How to photograph Butterfly Town USA

Monarch Butterflies

Monarch Butterflies

Between November to May you can witness a spectacle of life in Pacific Grove. Countless Monarch Butterflies inhabit the trees of Monarch Grove Sanctuary and nearby George Washington Park after migrating here from as far north as Alaska. It takes these fragile beings several generations to return to Alaska, but just one (longer living) generation to return and restart the cycle of life here.

How to get there

Here is a Google Street View of the (somewhat hidden entrance):

Entrance to Monarch Grove

You need to walk down the line between these two fences to get there. It seems to be a city owned property between private residences. You can find parking right outside (turn the view around 180 degrees).

The address is 206 Ridge Rd, Pacific Grove, CA

How to photograph Monarch Grove Sanctuary

butterfly-zoneSince the butterflies cluster together high up in the trees they are hard to see. The underside of the wings looks like brown leaves in the distance. Pick up a binocular and stake out your subjects. Since you are shooting upwards, you get distracting bright backgrounds. Look for a group of butterflies has sunlight on it to lessen the contrast between the background and the dark mass of Monarch butterflies.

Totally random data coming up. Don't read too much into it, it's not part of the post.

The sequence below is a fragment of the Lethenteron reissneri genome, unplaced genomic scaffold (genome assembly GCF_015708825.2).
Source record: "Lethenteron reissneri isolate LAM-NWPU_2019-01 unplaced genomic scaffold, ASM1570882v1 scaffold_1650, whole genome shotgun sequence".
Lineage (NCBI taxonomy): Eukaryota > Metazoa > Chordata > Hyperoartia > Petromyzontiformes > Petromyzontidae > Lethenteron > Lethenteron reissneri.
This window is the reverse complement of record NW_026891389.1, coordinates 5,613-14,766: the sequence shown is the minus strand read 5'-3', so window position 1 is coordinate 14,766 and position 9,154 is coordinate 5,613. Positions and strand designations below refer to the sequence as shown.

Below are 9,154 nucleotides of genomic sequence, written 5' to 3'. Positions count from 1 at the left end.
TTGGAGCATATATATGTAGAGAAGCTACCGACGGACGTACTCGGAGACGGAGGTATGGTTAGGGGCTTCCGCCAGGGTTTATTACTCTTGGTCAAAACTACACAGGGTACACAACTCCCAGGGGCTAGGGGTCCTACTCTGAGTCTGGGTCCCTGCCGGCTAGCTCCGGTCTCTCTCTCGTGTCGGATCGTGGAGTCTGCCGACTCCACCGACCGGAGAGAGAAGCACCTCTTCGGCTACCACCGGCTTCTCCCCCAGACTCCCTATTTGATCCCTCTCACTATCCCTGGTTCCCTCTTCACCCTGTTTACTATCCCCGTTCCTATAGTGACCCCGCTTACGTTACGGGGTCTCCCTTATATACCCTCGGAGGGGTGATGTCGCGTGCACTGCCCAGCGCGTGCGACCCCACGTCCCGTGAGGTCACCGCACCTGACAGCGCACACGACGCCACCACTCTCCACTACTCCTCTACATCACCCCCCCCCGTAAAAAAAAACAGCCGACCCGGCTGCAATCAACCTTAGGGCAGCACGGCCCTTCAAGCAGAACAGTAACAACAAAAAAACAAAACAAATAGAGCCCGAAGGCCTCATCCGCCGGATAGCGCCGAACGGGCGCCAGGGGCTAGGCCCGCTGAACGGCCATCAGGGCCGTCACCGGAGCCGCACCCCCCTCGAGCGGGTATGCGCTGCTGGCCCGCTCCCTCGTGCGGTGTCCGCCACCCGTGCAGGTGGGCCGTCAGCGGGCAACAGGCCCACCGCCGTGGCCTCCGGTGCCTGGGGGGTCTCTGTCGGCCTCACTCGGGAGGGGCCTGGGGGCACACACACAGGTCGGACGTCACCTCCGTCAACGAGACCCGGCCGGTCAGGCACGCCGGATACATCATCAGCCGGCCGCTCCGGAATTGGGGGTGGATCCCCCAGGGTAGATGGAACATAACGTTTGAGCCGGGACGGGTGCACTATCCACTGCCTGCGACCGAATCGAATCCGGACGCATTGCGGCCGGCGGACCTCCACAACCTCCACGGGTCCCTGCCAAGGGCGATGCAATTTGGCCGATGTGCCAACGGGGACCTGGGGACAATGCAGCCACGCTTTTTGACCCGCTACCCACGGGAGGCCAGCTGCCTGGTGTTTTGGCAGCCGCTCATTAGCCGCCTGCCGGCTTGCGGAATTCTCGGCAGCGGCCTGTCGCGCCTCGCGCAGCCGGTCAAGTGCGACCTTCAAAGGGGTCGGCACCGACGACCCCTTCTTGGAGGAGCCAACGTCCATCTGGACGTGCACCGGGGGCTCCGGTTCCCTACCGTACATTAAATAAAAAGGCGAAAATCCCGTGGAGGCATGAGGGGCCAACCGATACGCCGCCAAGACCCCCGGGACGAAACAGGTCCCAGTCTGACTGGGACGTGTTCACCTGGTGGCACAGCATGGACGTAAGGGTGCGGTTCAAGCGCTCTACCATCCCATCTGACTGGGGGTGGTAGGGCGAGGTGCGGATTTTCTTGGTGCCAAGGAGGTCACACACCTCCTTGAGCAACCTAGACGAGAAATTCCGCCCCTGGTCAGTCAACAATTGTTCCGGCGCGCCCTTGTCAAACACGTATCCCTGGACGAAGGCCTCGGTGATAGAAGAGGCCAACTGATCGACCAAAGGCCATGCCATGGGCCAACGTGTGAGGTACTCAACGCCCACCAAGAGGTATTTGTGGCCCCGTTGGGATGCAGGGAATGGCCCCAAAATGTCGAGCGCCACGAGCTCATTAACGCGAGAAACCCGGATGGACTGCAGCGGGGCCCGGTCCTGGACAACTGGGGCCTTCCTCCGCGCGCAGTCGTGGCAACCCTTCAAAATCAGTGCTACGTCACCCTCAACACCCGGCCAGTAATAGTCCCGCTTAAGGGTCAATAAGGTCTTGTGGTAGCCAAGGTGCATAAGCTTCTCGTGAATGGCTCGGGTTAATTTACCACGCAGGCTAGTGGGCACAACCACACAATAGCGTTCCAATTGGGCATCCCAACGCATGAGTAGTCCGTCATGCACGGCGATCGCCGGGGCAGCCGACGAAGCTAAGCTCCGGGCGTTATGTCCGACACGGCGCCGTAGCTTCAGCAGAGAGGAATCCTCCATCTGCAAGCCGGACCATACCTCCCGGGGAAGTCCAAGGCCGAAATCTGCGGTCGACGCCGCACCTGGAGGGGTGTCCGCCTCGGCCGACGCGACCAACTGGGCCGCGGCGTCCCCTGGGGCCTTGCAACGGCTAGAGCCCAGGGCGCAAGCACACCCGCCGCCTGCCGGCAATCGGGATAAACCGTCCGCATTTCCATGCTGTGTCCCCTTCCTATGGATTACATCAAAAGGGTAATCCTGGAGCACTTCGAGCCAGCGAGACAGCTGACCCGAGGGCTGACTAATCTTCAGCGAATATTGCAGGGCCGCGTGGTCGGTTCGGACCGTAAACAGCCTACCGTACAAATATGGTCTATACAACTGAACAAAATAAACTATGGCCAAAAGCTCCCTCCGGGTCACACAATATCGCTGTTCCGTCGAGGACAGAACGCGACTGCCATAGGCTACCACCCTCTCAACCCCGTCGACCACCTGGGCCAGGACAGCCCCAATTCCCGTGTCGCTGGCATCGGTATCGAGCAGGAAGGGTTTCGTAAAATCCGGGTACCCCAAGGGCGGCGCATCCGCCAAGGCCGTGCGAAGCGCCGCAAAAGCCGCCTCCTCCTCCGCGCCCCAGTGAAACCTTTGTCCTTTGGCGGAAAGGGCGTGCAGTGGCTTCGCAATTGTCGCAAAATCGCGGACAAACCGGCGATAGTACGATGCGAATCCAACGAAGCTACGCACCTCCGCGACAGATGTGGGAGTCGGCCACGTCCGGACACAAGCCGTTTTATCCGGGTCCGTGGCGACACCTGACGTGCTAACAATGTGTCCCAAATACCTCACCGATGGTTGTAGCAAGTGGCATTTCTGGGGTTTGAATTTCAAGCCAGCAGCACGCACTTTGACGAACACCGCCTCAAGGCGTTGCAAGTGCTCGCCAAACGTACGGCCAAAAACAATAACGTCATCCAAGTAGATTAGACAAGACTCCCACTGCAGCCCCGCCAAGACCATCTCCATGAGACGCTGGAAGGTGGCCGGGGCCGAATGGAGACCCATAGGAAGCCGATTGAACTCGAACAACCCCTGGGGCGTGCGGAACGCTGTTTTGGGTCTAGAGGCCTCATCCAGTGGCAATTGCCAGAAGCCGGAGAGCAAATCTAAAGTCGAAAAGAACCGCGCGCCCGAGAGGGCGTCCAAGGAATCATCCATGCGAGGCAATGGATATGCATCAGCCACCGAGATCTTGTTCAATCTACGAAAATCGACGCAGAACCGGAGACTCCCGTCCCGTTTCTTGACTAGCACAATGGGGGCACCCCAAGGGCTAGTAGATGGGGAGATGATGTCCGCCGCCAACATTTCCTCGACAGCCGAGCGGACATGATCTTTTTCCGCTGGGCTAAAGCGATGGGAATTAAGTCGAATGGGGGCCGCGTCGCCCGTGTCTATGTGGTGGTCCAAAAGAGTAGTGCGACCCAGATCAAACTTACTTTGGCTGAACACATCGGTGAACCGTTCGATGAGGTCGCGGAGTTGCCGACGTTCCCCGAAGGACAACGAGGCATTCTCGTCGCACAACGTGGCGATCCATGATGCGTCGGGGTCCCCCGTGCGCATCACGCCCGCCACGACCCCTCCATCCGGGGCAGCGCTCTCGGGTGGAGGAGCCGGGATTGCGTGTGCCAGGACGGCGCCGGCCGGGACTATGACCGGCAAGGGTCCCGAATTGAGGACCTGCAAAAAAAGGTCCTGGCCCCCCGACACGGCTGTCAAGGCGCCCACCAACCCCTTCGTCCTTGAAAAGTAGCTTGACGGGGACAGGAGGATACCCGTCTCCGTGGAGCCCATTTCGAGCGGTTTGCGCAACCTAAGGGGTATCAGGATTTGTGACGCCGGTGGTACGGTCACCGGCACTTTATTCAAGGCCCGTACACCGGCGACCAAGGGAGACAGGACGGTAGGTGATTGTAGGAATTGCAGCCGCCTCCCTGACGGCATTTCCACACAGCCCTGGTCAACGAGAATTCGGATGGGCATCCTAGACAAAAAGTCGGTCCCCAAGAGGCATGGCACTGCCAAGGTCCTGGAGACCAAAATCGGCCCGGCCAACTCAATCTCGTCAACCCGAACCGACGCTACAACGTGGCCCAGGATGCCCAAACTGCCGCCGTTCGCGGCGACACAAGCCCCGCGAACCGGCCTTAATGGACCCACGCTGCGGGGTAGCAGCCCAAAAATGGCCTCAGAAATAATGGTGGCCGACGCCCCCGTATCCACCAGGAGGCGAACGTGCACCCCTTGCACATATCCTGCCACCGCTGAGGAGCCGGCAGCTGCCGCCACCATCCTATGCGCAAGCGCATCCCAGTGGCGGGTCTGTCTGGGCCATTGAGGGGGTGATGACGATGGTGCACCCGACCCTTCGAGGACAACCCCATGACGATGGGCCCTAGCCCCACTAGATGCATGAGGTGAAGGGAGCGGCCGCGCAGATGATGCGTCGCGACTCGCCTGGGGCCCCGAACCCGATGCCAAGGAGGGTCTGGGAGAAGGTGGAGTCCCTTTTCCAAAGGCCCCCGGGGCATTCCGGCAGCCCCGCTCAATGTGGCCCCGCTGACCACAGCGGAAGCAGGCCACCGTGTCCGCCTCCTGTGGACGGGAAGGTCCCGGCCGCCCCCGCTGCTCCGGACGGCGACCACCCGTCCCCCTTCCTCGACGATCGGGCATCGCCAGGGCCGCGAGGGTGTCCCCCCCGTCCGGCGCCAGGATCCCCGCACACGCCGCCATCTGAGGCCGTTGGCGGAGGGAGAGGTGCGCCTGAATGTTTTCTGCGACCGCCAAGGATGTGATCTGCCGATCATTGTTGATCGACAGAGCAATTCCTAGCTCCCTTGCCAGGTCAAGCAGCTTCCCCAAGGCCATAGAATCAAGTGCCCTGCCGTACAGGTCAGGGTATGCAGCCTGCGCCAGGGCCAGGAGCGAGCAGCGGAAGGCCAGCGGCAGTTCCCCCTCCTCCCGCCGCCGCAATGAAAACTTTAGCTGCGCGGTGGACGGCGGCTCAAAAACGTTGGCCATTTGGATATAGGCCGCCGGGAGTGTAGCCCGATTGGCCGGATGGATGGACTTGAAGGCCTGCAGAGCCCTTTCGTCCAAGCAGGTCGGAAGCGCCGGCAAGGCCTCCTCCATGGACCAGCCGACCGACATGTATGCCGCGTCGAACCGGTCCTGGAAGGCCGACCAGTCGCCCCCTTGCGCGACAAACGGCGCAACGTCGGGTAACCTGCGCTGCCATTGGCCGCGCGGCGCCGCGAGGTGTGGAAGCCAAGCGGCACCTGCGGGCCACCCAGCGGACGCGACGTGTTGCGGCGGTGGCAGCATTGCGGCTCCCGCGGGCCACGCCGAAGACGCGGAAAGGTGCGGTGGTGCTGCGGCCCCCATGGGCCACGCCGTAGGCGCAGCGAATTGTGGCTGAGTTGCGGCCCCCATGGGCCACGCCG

The best shot would be a sunlit knot of butterflies against the darker tree background, as our mind tends to move bright subjects into the foreground.

Long lenses and relatively long exposure times (low ISO, small aperture) necessitate a tripod.

Focus on the butterflies closest to you. Our mind does not accept out of focus subjects close to the lens but easier accepts out of focus subjects further back.

Best Time of the Day and Best Season

The Monarchs are here from November to March. If the temperature drops below 55 F (about 13 C), the Monarchs go into a state of hibernation with their wings folded together, revealing only the grey under side. When it gets warmer, they spread their wings and start to flap. Try to arrange your visit around midday to see them flapping.

Time required

It takes about 30 minutes to visit the small area. Even with extensive photography one hour to 90 minutes will be sufficient.


  • Telphoto Lens
  • Tripod
  • binoculars

GPS position

Difficulty Photographing

Big droves of Monarchs hang 20 to 30 feet high in the trees. Even with a long telephoto lens, it is not easy to create compelling compositions. Try isolating interesting looking clusters exposed to sunlight.

Close Locations

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One Comment

  1. Posted 2014/07/24 at 08:19 | Permalink

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